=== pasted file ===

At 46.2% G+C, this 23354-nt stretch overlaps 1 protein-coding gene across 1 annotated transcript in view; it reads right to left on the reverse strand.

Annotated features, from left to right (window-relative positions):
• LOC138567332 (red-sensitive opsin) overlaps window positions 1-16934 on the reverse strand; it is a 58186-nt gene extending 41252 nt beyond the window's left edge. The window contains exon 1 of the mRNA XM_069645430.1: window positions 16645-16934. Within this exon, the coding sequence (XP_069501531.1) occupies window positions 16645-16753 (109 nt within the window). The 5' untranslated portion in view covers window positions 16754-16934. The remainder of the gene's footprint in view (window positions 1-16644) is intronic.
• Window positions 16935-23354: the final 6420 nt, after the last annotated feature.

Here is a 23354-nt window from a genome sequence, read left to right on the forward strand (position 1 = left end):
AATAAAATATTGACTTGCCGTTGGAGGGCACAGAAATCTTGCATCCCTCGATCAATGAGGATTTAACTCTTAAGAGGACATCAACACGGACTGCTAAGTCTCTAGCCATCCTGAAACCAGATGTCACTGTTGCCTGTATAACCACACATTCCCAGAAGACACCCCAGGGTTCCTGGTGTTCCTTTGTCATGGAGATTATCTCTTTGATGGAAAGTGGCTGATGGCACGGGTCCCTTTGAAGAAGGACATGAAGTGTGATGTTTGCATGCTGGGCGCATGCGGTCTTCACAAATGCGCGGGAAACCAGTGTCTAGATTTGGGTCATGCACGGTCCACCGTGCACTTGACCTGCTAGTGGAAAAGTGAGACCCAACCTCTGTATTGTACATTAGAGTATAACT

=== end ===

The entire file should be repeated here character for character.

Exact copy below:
At 46.2% G+C, this 23354-nt stretch overlaps 1 protein-coding gene across 1 annotated transcript in view; it reads right to left on the reverse strand.

Annotated features, from left to right (window-relative positions):
• LOC138567332 (red-sensitive opsin) overlaps window positions 1-16934 on the reverse strand; it is a 58186-nt gene extending 41252 nt beyond the window's left edge. The window contains exon 1 of the mRNA XM_069645430.1: window positions 16645-16934. Within this exon, the coding sequence (XP_069501531.1) occupies window positions 16645-16753 (109 nt within the window). The 5' untranslated portion in view covers window positions 16754-16934. The remainder of the gene's footprint in view (window positions 1-16644) is intronic.
• Window positions 16935-23354: the final 6420 nt, after the last annotated feature.

Here is a 23354-nt window from a genome sequence, read left to right on the forward strand (position 1 = left end):
AATAAAATATTGACTTGCCGTTGGAGGGCACAGAAATCTTGCATCCCTCGATCAATGAGGATTTAACTCTTAAGAGGACATCAACACGGACTGCTAAGTCTCTAGCCATCCTGAAACCAGATGTCACTGTTGCCTGTATAACCACACATTCCCAGAAGACACCCCAGGGTTCCTGGTGTTCCTTTGTCATGGAGATTATCTCTTTGATGGAAAGTGGCTGATGGCACGGGTCCCTTTGAAGAAGGACATGAAGTGTGATGTTTGCATGCTGGGCGCATGCGGTCTTCACAAATGCGCGGGAAACCAGTGTCTAGATTTGGGTCATGCACGGTCCACCGTGCACTTGACCTGCTAGTGGAAAAGTGAGACCCAACCTCTGTATTGTACATTAGAGTATAACT